07 December 2005

geology: the forgotten science

I was listening to the Earth Watch program on PRI the other day, and they were talking about the problem of dwindling enrollment in geology curricula at the undergrad level. This has been a problem at most schools for years. When I graduated undergrad, there were four of us in our class (of about 550 +/-). When I was in grad school at Rutgers there were between 5 and 15, and Rutgers is one huge school. They blamed it on crappy earth science education by unqualified teachers in high school, and the preeminence of Biology and Physics and Chemistry. Geology is always the forgotten science. It's quirky, requires the integration of all the other sciences at varying levels, the ability to think in 3D, and a grasp of the 4th dimension, Time (and I mean deep time, not like a few thousand years).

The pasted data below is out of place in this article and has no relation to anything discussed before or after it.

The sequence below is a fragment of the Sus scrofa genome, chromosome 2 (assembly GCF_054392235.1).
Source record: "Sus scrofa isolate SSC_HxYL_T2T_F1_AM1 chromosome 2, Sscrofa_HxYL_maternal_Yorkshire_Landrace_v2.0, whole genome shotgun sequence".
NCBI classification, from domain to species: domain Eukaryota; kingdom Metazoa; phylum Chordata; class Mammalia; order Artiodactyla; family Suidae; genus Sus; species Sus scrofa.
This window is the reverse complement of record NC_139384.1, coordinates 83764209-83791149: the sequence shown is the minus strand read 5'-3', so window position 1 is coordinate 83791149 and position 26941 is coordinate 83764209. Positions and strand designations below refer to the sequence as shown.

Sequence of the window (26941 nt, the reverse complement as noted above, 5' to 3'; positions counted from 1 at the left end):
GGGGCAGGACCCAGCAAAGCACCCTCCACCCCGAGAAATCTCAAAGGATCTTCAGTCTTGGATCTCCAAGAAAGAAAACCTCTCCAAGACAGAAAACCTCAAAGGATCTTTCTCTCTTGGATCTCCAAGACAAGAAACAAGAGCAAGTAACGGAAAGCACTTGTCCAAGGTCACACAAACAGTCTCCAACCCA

They then pointed out that undergrad geology majors command the highest out-of-school starting salaries of all the physical sciences. I find this hard to believe. They must not be including the primary path of employment for these folks, the environmental consulting industry. Or maybe I am way out of touch and off base here. In the oil industry, there are not a whole lot of B.S.-level jobs out there in geology.

What is also interesting is that in the energy industry, the #1 employer of geologists, there are always enough geologists looking for jobs at the B.S. and M.S. level that salaries are not that competitive.

So, would I recommend to somebody to go into Geology as a fabulous career path? No. I would tell them that if that's what they liked, they should do it. Why? Because in the end, it usually does not matter what you major in, unless you go to grad or med or vet etc. school (but what high school senior really knows they want a Ph.D.?).

At least that's my opinion.